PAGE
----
For one fifth of first graders across Israel, Hebrew is not their homegrown language. Due to the increasing number of internationals who move to Israel, Professor Sharon Armon-Lotem of Bar Ilan University has taken to studying the affects of being bilingual, particularly in child development. Her research includes results from the past 20 years, learned from Israeli preschoolers in English, Hebrew, Russian and Amharic.
About 20% of first graders come from homes where Hebrew is not the native language, and Armon-Lotem finds that growing up bilingual means different brain processes are being utilized, compared to monolingual children and also what it takes to learn a new language.
Because bilingual children’s brain processes work differently, they are often misdiagnosed when it comes to developmental language disorder, DLD, or other language impaired issues. DLD affects about 5% of children overall; and causes delays in language advancement.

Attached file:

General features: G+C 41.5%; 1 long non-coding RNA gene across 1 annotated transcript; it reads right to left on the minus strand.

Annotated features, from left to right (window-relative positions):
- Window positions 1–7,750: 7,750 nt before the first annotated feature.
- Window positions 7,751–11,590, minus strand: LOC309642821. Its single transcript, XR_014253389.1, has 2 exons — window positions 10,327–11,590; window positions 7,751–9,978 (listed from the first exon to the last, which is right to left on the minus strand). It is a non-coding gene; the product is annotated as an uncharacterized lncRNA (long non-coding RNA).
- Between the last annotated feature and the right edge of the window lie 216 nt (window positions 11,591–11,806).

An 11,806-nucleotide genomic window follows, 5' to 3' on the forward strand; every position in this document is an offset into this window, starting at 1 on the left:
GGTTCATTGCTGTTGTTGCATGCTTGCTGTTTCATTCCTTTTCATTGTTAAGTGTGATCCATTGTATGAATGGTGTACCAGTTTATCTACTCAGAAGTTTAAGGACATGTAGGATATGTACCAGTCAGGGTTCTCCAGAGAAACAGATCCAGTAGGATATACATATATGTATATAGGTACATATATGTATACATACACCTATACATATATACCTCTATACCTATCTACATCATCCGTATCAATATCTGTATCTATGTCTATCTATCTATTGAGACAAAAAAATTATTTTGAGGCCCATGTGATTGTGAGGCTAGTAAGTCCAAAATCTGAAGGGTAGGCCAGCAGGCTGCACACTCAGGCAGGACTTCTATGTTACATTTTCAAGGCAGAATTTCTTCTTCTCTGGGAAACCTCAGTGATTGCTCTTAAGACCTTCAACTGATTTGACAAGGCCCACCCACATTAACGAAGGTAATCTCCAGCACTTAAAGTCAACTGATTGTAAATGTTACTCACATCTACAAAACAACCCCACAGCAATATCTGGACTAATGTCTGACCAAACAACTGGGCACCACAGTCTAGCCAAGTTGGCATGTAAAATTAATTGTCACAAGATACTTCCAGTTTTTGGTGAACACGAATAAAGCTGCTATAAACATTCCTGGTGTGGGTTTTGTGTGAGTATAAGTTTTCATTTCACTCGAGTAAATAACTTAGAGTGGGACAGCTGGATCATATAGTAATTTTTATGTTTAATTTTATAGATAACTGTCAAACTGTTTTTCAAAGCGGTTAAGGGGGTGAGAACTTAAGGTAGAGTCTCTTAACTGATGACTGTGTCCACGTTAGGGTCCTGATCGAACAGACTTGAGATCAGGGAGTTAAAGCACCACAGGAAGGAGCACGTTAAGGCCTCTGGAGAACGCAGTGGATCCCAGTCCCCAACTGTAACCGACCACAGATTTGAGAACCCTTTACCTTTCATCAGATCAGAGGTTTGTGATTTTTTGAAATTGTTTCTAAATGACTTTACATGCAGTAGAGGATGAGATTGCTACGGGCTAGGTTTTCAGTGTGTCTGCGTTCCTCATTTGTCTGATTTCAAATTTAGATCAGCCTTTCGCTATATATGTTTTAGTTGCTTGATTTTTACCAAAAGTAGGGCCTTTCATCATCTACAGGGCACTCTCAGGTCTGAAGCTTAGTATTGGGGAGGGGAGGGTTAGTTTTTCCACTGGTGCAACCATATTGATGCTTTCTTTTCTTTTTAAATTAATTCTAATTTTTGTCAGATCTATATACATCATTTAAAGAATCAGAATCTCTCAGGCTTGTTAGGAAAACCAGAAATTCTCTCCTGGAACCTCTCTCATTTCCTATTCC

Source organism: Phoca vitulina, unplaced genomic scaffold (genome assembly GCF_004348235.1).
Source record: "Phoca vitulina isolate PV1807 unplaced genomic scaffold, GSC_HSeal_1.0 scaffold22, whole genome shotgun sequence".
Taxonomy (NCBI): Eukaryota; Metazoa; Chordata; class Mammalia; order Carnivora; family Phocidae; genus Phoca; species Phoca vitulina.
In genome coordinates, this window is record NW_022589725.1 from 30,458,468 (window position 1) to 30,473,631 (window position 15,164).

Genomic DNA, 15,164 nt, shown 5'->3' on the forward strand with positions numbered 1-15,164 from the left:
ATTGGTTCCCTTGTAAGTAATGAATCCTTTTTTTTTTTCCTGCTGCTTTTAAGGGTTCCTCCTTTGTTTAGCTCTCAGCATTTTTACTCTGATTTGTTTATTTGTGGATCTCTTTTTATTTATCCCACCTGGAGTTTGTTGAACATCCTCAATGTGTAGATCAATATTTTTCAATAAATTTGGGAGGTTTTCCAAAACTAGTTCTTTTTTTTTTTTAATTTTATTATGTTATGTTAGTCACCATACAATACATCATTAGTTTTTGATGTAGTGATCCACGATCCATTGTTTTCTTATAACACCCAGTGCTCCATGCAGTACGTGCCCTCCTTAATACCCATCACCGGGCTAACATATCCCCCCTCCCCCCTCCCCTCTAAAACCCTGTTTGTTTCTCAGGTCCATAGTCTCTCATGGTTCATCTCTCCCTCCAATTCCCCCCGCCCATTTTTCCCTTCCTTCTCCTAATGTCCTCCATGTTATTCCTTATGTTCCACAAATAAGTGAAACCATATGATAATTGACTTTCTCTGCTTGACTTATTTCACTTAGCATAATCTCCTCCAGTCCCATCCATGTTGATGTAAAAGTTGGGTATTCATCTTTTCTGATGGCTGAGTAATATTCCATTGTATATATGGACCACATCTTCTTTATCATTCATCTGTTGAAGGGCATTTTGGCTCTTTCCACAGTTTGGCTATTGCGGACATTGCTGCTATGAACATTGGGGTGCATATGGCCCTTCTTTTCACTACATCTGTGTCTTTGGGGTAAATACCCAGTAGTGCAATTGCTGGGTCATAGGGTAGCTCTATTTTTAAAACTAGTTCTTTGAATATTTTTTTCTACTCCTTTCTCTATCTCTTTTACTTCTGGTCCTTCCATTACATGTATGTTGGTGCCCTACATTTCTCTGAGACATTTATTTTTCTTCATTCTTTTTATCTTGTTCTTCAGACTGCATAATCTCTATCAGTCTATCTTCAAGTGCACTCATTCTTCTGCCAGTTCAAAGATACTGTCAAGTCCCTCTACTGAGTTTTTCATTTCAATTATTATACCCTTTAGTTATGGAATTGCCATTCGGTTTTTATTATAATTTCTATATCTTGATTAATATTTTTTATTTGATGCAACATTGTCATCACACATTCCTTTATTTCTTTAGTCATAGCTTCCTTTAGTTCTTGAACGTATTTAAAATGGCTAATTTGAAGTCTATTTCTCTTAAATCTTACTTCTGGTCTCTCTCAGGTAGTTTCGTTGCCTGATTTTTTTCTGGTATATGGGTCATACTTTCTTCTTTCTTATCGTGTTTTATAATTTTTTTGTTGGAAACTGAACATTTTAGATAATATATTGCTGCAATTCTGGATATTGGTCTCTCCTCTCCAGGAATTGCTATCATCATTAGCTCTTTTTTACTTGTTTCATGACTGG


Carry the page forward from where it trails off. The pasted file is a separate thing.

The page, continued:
There are plenty of benefits to raising children bilingual, in addition to the access it offers for both communication and cultural purposes. Long term health benefits include the delay of the symptoms of dementia, Alzheimer’s and improving cognitive aging overall.
In more immediate terms, studies show that children who are bilingual have better focus, ability to multitask, and are better problem solvers and creative thinkers.
More research and studies continue as the international communities in Israel grows. A conference on the matter will take place on June 4 – 6 in Israel with the launch of Bilingual Matters, an international program started in Scotland. The program will be started at Bar Ilan University and will host a conference to continue researching and contributing to the study of the impact of bilingualism.